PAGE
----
The EESC calls on the authorities at all levels to engage in close cooperation with all the stakeholders with a view to drawing up a specific action plan on the future of European retail in the 21st century.
The EESC welcomes the Commission proposal but highlights the fact that it can only be one component of dedicated financial instruments for social businesses. The Committee reminds the Commission that some elements of the proposal have to be clarified in order to allow such funds to be successful, both for the financial community and for the final beneficiaries.
Impact assessments of any legislative proposals must be integrated and accorded due importance to the economic, social and environmental dimensions, including for SMEs. The Committee has called for the Parliament, the Council and the European Commission to agree on a common methodology on impact assessments and evaluations, which could also serve as a prompt for the Committee. It is extremely concerned by the findings on the shortcomings of social and environmental impact assessments and the follow-up to consultations. It calls on the Commission to be more transparent and to give fully documented reasons why a particular measure or proposal is or is not to be submitted for impact assessment and/or an ex-post analysis.
The EESC welcomes in principle the integration of five predecessor programmes (and of the European Statistical Programme, though that extends beyond the scope of the single market) and a number of budget headings into a single market programme, as it can be expected to produce synergies and improve cost efficiency. Due to steadily increasing volume of work in consumer protection policy EESC urges the Commission to further develop cooperation with consumer networks and organisations and to increase funding for consumer protection. It is also concerned that the negotiations on the EU financial framework could result in cuts and thus in a lower budget than in the past.
The revised SBA for Europe marks a decisive new stage in the political recognition of SMEs and above all of micro-enterprises. This EESC opinion recommends that the European institutions, Member States and the regions adopt it as the basis for their SMEs policies as well as for their economic and industrial policies. It insists on recognising the SBA's "Think Small First" principle when drafting legislation for SMEs. The EESC notes that the SBA will not succeed unless a genuine "multi-stakeholder and multilevel governance partnership" is established where economic and social partners and all representative public and private stakeholders are involved in political discussions concerning SMEs.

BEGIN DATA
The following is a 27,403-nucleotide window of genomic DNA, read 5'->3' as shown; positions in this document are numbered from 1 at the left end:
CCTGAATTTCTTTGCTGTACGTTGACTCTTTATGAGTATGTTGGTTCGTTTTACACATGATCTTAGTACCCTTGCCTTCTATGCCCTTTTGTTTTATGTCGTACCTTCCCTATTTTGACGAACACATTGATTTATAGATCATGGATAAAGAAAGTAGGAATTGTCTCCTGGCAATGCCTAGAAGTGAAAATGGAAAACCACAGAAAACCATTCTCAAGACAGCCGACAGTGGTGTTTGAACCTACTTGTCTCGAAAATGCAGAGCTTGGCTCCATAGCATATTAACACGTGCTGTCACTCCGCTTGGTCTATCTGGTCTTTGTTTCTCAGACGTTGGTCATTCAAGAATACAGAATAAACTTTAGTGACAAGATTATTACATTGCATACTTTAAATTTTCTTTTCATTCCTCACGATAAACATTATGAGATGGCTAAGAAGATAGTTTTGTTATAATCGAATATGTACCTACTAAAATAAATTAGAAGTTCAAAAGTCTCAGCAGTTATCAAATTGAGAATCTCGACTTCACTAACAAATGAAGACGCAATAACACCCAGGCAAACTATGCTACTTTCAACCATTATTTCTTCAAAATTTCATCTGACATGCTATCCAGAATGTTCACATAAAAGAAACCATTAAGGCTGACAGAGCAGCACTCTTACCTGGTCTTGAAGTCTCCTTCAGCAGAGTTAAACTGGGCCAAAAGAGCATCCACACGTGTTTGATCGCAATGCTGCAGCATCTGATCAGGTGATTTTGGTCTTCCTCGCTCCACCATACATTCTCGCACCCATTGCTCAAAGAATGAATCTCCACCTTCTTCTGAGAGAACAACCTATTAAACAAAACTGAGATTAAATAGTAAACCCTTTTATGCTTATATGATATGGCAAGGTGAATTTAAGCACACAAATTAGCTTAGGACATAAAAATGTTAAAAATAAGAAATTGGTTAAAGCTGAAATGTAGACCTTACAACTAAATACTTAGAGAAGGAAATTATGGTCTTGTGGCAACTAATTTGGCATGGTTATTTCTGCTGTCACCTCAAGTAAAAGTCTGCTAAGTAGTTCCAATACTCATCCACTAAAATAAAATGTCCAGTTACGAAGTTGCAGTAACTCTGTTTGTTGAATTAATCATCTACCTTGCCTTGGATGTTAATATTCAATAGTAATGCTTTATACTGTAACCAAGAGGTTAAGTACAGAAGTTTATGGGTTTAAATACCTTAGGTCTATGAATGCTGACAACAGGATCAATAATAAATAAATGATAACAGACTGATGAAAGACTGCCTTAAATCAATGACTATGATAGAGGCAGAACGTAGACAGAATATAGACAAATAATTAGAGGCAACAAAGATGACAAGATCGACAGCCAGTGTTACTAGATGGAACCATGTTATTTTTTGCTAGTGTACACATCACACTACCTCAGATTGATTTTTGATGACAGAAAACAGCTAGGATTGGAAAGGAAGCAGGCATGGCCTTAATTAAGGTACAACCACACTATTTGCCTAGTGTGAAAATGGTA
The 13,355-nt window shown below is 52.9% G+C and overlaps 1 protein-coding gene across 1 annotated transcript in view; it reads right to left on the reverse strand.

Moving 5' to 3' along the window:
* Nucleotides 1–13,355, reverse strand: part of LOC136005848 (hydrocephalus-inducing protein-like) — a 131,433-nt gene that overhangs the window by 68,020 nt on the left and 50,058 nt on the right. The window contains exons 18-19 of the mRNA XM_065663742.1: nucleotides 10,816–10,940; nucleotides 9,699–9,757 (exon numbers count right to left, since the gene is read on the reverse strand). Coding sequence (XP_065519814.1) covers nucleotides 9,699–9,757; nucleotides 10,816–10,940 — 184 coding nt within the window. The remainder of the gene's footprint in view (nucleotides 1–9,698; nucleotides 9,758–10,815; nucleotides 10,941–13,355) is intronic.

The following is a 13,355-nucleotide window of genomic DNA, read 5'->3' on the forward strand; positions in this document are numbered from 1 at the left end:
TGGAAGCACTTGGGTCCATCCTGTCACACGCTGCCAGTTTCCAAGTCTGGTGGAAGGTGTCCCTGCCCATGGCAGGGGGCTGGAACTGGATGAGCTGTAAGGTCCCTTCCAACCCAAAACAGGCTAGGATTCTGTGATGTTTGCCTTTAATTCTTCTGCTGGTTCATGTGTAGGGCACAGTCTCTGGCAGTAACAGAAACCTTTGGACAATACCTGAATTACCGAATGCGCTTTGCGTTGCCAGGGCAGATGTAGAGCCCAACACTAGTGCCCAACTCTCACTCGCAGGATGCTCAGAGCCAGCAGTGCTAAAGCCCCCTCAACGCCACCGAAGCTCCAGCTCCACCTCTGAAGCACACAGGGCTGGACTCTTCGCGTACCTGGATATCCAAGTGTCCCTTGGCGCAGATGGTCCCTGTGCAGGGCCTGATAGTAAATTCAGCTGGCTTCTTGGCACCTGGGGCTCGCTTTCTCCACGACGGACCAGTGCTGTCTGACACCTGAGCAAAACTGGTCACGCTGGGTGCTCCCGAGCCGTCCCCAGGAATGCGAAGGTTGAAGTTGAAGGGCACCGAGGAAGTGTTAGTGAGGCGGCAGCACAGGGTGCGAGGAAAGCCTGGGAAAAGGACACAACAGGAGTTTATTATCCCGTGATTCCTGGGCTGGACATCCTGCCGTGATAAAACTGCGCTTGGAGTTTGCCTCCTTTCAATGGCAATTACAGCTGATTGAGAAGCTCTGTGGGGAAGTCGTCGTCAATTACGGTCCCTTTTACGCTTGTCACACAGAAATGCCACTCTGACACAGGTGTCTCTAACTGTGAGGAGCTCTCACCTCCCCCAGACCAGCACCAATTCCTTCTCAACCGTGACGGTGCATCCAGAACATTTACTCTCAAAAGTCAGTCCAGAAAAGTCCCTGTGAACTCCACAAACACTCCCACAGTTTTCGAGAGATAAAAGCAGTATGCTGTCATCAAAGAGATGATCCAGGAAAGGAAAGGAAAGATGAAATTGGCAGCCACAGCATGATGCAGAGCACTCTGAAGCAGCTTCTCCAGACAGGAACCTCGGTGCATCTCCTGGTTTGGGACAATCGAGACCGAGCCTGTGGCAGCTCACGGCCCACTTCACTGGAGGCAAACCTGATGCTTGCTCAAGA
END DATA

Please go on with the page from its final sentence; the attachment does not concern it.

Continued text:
The EESC considers it vital to preserve the "biodiversity" of the financial system, without this meaning the arbitrary application of rules. In this context the Committee applauds the consideration the European Commission has given to the introduction of calibrated financial regulation frameworks to consider the specificities of cooperative and savings banks that avoid the undesirable effects of uniform application of prudential rules and possibly an overload of administrative burdens.
The EESC encourages the Commission to pursue its efforts to develop policy proposals aimed at promoting the creation of innovative and high growth firms. These policy proposals should strengthen the single market, reinforce the clusters and ecosystems in which innovative start-ups are created, develop the equity component of the European capital markets, encourage an academic agenda focusing on jobs for the future and minimise the cost and red tape involved in starting a new entrepreneurial venture.